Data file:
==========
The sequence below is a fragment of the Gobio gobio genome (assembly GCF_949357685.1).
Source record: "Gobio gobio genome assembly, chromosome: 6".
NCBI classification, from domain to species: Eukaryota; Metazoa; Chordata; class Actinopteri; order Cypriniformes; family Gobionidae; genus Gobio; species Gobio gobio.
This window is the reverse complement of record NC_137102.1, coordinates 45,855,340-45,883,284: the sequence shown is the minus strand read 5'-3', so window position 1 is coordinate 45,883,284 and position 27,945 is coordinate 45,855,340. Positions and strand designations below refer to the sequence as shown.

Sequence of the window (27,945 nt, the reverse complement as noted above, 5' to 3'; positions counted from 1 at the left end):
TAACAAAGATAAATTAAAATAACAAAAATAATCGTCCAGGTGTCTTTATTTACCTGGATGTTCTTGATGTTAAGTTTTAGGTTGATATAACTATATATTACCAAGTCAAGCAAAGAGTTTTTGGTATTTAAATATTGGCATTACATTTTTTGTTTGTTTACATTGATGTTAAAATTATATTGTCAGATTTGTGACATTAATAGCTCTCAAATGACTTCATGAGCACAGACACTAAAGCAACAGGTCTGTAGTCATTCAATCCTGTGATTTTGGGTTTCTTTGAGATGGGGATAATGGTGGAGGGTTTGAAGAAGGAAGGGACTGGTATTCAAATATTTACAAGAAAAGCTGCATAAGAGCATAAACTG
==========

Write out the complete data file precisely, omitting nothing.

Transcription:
The sequence below is a fragment of the Gobio gobio genome (assembly GCF_949357685.1).
Source record: "Gobio gobio genome assembly, chromosome: 6".
NCBI classification, from domain to species: Eukaryota; Metazoa; Chordata; class Actinopteri; order Cypriniformes; family Gobionidae; genus Gobio; species Gobio gobio.
This window is the reverse complement of record NC_137102.1, coordinates 45,855,340-45,883,284: the sequence shown is the minus strand read 5'-3', so window position 1 is coordinate 45,883,284 and position 27,945 is coordinate 45,855,340. Positions and strand designations below refer to the sequence as shown.

Sequence of the window (27,945 nt, the reverse complement as noted above, 5' to 3'; positions counted from 1 at the left end):
TAACAAAGATAAATTAAAATAACAAAAATAATCGTCCAGGTGTCTTTATTTACCTGGATGTTCTTGATGTTAAGTTTTAGGTTGATATAACTATATATTACCAAGTCAAGCAAAGAGTTTTTGGTATTTAAATATTGGCATTACATTTTTTGTTTGTTTACATTGATGTTAAAATTATATTGTCAGATTTGTGACATTAATAGCTCTCAAATGACTTCATGAGCACAGACACTAAAGCAACAGGTCTGTAGTCATTCAATCCTGTGATTTTGGGTTTCTTTGAGATGGGGATAATGGTGGAGGGTTTGAAGAAGGAAGGGACTGGTATTCAAATATTTACAAGAAAAGCTGCATAAGAGCATAAACTG